De Vries and his colleagues fear that restricting the number of internationals will lead to less government funding, as well as a drop in rankings. ‘An international setting is a must for many study programmes to stay at the top of their field.’ 

I’m very tired of nobody taking responsibility

Bakker agrees with that. ‘We want to contribute to societal challenges like public health or the energy transition, and we feel we can better do that by being international,’ he says.

Finally, there’s the effect international students have on the local economy. According to the Netherlands Bureau for Economic Policy Analysis (CPB), they inject between 5,000 and 94,000 euros each into the housing market, retail stores, and local bars and restaurants. 

No wonder, then, that Groningen mayor Koen Schuiling would hate to see them go. ‘They are welcome here. People see the advantages they bring: there is no closing time for the bars, there is a rich cultural life, a lot of sports, and everyone realises that if we didn’t have those students, we wouldn’t have all that either.’

Housing shortage

Still, no one can deny the problems the influx of international students is causing are real – the lack of housing being the most visible. According to the LSVb, there’s a shortage of 27,000 rooms nationally, and the student population, currently at 340,000, is still growing. In Groningen – with 63,000 students – international students find themselves homeless at the start of every academic year.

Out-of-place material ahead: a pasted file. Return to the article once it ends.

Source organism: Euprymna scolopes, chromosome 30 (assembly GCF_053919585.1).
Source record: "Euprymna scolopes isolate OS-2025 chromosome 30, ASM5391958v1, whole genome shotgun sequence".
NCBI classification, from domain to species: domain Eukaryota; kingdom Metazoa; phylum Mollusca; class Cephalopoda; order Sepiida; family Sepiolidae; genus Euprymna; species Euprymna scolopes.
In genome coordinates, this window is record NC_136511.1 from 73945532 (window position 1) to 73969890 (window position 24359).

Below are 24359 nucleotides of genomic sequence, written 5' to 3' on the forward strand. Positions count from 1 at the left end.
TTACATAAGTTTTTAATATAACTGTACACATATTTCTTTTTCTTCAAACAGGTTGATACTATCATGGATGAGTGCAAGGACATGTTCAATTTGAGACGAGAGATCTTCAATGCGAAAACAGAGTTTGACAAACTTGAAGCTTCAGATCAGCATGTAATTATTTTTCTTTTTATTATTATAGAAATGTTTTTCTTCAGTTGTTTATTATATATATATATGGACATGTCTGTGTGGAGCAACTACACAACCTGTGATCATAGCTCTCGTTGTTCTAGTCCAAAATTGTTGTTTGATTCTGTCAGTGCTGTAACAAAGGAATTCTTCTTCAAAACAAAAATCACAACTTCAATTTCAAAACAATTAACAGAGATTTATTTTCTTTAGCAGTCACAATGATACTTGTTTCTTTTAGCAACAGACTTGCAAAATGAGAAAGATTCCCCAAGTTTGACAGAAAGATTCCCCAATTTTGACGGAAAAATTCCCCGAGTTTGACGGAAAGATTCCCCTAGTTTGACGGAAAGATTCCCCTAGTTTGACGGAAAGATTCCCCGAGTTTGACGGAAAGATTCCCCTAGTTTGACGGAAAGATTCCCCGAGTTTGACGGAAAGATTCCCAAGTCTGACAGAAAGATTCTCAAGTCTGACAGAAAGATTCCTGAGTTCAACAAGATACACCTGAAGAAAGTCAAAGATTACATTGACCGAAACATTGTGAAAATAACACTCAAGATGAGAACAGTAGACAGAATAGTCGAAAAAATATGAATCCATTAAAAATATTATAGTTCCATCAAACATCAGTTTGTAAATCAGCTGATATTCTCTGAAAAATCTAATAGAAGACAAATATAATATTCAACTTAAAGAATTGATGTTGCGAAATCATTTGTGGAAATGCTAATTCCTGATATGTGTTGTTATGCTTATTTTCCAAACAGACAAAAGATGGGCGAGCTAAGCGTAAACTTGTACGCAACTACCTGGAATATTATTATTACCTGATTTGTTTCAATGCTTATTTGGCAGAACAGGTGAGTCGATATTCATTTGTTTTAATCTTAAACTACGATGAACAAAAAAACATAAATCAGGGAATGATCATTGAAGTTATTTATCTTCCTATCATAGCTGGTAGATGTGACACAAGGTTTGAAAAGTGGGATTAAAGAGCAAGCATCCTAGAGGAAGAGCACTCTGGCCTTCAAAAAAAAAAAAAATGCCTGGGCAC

‘It’s internationals that are the most affected by this’, says Miriam Weigand, a German student doing a master in European languages and culture. Last year, when six hundred students who came to Groningen couldn’t find a room, she helped out with the couch-surfing initiative organised by the Groningen student union GSb and Shelter Our Students (SOS). ‘I’m very tired of nobody taking responsibility. The university always points to the municipality, the municipality points to the university, and the government doesn’t say anything.’

We don’t have a lot of options to step on the brake

Restricting the number of internationals would be a good thing right now, Weigand feels. ‘Maybe just accept fewer people overall, because if there’s no capacity, there’s no capacity.’ 

She is not the only student who feels this way. ‘I think all of my friends are also kind of mad about the uni accepting so many people when they can’t offer them housing options’, says Lydia Radosch, a psychology student from Germany.

‘We don’t want to exclude internationals altogether’, GSb president Annemarie Herbschleb says. ‘It’s just, at the moment Groningen is at capacity and we literally can’t take them in. We also don’t want them to come and then have a horrible time here.’

Shared responsibility

Dealing with the problem is ‘a shared responsibility in the interest of all our students’, according to Bakker. ‘With the municipality and Hanze University of Applied Sciences, we are trying to tackle the housing crisis. We have strongly reduced our marketing efforts and proactively communicate about the housing problems.’

But as De Vries and his colleagues pointed out in their op-ed, Dutch higher education is public ‘and by European law open to European students, who are the bulk of our international student population’. That means you cannot just slap a cap on the number of students coming to Groningen. ‘Sometimes we feel like we are out of control, because we don’t have a lot of options to step on the brakes’, says Bakker. ‘We have to accept all students who meet our entry requirements.’

The UG would welcome tools to better control enrolments, though, Bakker stresses, and is working on that with the government. ‘We could also have much better discussions with the faculties, saying: okay guys, what does your optimum classroom look like, and how can we make sure we have the right number of students and the right mix.’

It is a balance that is needed, he says. ‘Ten to fifteen years ago, creating an international classroom was a goal in itself, and now we have it, and now we are thinking about how we manage it.’